Via a Karen DeCoster post titled More Crazy, Boom-Driven Behavior, we are alerted to the fact that more and more individuals, who received auto loans under the same auspices of subprime mortgages; think no credit, bad credit, no money, no problem loans; we learn that more and more individuals who purchased cars, which they really could not afford, are burning them, driving them into the Great Lakes which surround the State of Michigan, or into canals.

Authorities report a growing number of cars dumped in the Great Lakes, burned along remote New Jersey roadsides and driven into canals in California. The phenomenon is acute in Las Vegas, where sharp declines in tourism and construction have left thousands of workers unemployed and broke.

Last October, when I noted that Representative John Dingell (D-MI) and Senator Carl Levin (D-MI) were pushing for the Treasury to throw more money at the auto lending industry, in a post I titled Government Money for Bad Auto Loans, I stated the following in regards to this proposal.

Well, why would there be troubled assets in the auto finance industry, one may ask?  Would it have anything to do with this? Click on that link and take a look at the right hand column, or Google simply “auto loans.” The entire right hand column of that Google link is advertisements for “Bad Credit Auto Loans,” “Auto Loans for any Credit,” or “Bad Credit Easy Car Loan.” Are any of these offers sounding familiar?  Are not these ads mirroring exactly the type of pitch subprime mortgage lenders were making?  Do we really want to go further down that road, again?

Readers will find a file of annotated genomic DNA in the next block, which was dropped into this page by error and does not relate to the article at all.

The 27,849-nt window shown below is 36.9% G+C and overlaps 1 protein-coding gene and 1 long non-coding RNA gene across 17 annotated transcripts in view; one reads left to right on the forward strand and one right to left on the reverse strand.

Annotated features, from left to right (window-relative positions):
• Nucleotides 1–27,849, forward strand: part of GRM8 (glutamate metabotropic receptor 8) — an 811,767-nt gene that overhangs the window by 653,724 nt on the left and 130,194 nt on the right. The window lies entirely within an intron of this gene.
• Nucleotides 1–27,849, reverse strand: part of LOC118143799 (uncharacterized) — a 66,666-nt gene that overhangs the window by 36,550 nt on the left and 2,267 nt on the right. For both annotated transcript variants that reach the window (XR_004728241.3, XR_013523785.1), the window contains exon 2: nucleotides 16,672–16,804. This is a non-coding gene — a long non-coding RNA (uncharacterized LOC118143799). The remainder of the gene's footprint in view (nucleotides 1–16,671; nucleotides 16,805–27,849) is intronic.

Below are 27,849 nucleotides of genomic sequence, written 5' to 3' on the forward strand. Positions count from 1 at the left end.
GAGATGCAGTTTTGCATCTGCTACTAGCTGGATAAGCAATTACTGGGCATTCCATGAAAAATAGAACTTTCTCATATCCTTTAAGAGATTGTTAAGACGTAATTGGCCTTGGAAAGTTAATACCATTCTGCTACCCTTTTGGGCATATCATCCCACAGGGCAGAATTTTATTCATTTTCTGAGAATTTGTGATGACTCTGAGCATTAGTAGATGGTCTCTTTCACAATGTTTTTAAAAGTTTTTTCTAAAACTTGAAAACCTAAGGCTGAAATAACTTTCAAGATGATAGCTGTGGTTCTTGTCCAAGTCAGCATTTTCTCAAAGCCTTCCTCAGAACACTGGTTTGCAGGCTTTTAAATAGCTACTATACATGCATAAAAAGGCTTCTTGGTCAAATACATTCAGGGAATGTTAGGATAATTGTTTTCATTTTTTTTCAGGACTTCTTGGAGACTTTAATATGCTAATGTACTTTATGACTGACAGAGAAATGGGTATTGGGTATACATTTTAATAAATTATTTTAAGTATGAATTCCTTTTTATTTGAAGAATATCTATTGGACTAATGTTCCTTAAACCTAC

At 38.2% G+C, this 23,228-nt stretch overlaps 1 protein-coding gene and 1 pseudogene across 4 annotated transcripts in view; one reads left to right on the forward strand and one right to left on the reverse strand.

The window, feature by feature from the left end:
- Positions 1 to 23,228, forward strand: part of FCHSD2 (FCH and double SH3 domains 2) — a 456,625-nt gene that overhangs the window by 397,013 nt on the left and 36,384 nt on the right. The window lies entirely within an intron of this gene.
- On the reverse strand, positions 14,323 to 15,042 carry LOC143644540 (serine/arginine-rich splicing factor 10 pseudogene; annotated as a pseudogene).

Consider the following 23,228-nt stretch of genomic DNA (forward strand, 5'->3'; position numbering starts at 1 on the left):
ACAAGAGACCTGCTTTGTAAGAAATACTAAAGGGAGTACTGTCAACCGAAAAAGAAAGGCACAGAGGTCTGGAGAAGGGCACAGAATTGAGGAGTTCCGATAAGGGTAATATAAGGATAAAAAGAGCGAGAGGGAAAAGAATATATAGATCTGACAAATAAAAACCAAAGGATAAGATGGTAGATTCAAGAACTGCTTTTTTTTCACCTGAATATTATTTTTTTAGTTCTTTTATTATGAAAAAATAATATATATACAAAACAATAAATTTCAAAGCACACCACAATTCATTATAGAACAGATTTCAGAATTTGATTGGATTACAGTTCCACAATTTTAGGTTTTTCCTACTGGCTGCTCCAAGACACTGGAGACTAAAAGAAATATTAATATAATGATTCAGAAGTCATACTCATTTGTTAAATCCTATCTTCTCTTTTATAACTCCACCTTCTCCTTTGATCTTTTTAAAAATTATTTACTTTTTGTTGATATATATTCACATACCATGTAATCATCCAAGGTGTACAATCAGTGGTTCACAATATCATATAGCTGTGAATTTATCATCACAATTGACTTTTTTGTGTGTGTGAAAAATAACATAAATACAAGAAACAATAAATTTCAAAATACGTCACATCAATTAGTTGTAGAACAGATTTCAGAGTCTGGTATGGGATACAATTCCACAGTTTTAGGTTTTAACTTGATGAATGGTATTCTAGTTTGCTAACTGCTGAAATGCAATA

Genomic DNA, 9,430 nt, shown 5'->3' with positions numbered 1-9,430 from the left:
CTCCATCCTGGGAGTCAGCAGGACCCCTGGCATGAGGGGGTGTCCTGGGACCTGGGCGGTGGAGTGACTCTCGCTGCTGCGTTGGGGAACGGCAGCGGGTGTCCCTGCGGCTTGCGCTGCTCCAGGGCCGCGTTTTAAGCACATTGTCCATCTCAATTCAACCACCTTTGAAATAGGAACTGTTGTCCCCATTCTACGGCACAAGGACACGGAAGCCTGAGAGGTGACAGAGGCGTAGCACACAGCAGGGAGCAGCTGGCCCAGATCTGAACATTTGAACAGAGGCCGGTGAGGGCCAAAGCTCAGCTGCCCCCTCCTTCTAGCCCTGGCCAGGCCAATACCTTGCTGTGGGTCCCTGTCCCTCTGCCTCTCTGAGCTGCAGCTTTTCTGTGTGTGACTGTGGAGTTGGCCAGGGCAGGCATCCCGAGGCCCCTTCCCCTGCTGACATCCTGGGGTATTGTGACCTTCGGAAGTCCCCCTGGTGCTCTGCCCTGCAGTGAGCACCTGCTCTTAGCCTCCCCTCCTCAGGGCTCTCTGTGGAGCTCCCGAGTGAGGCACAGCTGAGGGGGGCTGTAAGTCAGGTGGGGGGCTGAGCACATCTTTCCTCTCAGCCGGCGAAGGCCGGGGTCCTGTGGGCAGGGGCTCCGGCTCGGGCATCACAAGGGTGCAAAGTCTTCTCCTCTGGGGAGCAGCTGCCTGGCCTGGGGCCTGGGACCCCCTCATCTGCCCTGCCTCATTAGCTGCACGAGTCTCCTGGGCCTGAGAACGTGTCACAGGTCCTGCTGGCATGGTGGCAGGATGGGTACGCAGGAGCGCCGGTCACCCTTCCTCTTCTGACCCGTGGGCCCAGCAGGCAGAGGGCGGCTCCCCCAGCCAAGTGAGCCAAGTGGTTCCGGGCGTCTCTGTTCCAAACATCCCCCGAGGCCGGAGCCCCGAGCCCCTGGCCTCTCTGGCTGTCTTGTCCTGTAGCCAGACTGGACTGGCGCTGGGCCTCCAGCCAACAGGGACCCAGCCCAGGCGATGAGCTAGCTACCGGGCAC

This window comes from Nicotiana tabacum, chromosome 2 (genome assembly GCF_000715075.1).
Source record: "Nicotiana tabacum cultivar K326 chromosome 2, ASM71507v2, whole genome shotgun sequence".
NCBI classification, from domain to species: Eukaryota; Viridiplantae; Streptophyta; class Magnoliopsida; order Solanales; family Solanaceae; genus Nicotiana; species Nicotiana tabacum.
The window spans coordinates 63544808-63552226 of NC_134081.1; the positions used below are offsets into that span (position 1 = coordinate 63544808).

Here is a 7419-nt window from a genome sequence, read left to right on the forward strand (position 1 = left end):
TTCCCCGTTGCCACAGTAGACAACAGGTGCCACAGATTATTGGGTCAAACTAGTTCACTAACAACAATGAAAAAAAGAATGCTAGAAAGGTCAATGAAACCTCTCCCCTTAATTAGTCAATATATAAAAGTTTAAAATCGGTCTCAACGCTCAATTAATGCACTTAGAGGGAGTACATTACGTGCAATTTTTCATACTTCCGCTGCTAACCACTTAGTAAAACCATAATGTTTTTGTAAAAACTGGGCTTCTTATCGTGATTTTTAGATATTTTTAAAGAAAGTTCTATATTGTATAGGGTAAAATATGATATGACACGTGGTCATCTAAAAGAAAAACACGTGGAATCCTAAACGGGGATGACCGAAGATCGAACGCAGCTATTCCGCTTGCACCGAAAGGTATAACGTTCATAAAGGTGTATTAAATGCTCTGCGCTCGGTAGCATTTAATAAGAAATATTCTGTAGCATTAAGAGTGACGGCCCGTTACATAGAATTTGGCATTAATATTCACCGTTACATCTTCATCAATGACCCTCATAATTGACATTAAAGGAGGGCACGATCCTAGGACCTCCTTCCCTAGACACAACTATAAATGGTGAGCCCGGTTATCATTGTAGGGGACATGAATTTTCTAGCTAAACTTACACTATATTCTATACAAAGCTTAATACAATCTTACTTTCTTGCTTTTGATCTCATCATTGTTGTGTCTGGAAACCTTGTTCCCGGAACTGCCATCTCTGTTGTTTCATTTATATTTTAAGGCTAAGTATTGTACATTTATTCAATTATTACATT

Why are institutions continuing to loan monies to individuals who are rotten credit risks?  It is sheer stupidity.

The article noting the current wrecking of autos is titled Signs of Stress, Fraud on Roadside.

Posted by John Venlet on 03/28 at 09:09 AM
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Towson University - The Hits Just Keep a Coming

I’m uncertain as to whose attention this blog has been brought at Towson University in Baltimore, Maryland, but, the number of visits I’ve received over the past few days from this institution have been driving my visit numbers quite relentlessly.  Thanks.

Posted by John Venlet on 03/28 at 08:52 AM
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Dim Bulbs

You know those compact fluorescent light bulbs we’re all supposed to be buying to save what ever company is currently manufac, oops, I mean we’re supposed to be buying to save the planet?  I detest them, but not because they don’t work, as is being reported in this New York Times piece titled Do New Bulbs Save Energy if They Don’t Work?  I detest them because I do not like the light they give off.  I find it obnoxious.  Especially when individuals put them in their outside lighting fixtures, where in the dark of the night they shine quite garishly.

Give me a good old incandescent light bulb, you know, the kind of incandescent bulb Congress is banning, for the children or what not.

Which reminds me. I better stock up on the incandescents, before local stores quit stocking them, because they want to show that they’re onboard with all this nonsense.

Posted by John Venlet on 03/28 at 08:19 AM